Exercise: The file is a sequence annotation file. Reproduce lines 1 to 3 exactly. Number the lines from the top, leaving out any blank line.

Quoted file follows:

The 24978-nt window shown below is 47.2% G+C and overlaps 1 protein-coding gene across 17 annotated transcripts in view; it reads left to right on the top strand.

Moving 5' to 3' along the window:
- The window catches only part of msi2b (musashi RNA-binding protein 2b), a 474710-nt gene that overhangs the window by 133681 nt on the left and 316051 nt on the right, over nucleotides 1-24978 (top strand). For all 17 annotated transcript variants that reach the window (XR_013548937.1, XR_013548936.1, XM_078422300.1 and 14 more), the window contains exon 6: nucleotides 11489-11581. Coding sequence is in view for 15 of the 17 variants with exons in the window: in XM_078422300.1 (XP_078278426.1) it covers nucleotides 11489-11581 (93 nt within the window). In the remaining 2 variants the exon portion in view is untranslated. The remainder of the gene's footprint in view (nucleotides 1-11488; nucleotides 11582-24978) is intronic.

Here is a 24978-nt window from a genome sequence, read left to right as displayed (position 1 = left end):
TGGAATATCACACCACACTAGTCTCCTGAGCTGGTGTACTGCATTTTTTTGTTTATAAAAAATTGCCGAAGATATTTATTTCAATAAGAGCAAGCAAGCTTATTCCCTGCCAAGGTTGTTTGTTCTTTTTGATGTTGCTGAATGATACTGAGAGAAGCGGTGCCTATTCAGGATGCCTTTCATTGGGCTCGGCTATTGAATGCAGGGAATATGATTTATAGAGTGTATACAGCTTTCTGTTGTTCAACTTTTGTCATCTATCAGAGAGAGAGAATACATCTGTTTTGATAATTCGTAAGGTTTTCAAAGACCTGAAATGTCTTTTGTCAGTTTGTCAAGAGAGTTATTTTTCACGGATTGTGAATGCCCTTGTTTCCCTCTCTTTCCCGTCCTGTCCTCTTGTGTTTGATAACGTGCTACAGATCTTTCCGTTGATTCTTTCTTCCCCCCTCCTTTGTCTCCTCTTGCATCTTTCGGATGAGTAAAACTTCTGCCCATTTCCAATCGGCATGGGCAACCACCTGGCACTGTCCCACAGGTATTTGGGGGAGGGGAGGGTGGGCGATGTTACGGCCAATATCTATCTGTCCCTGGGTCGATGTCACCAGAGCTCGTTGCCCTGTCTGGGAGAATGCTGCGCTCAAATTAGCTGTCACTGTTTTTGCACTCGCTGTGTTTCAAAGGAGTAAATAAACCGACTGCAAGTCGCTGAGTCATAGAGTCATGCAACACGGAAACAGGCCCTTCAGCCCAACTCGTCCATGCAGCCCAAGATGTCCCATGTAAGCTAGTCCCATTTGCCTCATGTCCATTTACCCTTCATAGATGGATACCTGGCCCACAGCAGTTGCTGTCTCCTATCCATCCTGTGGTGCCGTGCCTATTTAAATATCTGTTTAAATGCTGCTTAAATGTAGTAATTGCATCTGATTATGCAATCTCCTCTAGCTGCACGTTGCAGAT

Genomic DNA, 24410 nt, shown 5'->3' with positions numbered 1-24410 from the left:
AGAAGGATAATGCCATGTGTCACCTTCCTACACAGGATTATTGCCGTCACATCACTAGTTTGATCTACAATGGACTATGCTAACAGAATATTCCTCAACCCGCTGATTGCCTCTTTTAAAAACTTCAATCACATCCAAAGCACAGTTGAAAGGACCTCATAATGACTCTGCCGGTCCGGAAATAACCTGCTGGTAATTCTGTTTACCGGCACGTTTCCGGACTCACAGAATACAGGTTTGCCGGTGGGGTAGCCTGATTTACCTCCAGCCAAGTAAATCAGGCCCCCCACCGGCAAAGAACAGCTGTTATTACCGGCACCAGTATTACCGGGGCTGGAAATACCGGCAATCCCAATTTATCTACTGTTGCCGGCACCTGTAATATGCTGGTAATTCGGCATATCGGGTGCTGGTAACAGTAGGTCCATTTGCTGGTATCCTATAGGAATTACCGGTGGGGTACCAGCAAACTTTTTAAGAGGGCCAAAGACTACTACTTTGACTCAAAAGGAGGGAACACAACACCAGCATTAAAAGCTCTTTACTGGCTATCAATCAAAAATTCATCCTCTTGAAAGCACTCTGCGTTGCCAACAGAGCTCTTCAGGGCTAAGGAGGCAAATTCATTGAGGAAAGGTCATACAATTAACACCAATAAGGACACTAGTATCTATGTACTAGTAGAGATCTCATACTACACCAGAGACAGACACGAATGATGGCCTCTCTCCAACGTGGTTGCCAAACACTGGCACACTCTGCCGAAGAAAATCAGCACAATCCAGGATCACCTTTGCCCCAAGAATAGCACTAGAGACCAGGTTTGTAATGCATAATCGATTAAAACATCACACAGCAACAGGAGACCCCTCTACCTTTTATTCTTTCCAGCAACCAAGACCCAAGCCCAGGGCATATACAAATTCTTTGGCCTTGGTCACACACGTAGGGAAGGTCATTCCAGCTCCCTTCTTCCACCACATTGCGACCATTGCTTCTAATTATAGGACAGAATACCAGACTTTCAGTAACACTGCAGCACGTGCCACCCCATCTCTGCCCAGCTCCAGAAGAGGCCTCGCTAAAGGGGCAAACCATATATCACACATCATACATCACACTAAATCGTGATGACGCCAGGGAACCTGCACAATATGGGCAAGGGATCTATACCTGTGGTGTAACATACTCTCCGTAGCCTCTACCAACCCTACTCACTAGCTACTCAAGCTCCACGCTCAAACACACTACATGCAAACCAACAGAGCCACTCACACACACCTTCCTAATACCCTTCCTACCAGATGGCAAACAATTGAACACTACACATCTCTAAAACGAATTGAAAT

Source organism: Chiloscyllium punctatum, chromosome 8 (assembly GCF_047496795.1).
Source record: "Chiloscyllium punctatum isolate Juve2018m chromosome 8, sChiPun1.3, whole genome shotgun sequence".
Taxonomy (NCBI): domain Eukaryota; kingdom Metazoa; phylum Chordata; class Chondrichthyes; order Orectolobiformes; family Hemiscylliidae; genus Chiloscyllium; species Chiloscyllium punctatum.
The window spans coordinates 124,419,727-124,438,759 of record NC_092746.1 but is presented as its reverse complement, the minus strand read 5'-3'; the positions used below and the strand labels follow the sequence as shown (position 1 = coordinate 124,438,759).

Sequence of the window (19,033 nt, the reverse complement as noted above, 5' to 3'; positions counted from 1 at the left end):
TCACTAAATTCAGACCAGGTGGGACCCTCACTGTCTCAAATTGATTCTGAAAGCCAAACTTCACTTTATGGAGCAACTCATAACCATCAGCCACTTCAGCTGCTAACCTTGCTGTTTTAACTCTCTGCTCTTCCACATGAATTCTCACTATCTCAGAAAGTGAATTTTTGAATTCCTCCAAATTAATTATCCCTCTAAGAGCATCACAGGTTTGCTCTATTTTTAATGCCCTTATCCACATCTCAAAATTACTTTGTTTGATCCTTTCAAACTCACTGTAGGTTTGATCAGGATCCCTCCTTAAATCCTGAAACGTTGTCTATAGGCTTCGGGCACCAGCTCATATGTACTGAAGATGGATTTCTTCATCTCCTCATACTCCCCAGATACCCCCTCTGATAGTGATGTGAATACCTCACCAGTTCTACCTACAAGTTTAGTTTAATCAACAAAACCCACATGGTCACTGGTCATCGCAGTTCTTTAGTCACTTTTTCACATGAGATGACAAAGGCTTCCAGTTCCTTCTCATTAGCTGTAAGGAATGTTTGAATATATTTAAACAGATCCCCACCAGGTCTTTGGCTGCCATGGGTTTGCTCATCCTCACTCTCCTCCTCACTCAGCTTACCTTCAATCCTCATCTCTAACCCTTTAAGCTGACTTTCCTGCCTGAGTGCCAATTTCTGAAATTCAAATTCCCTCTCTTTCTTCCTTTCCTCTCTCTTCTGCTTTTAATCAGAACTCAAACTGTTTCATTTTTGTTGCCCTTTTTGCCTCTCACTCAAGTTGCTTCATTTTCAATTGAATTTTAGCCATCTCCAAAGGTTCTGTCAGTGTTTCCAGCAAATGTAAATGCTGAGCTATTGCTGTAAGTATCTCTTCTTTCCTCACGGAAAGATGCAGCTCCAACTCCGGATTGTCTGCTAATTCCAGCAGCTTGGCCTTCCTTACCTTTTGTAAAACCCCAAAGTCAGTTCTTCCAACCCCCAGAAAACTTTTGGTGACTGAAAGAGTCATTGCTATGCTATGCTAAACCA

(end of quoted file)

The 24978-nt window shown below is 47.2% G+C and overlaps 1 protein-coding gene across 17 annotated transcripts in view; it reads left to right on the top strand.

Moving 5' to 3' along the window:
- The window catches only part of msi2b (musashi RNA-binding protein 2b), a 474710-nt gene that overhangs the window by 133681 nt on the left and 316051 nt on the right, over nucleotides 1-24978 (top strand). For all 17 annotated transcript variants that reach the window (XR_013548937.1, XR_013548936.1, XM_078422300.1 and 14 more), the window contains exon 6: nucleotides 11489-11581. Coding sequence is in view for 15 of the 17 variants with exons in the window: in XM_078422300.1 (XP_078278426.1) it covers nucleotides 11489-11581 (93 nt within the window). In the remaining 2 variants the exon portion in view is untranslated. The remainder of the gene's footprint in view (nucleotides 1-11488; nucleotides 11582-24978) is intronic.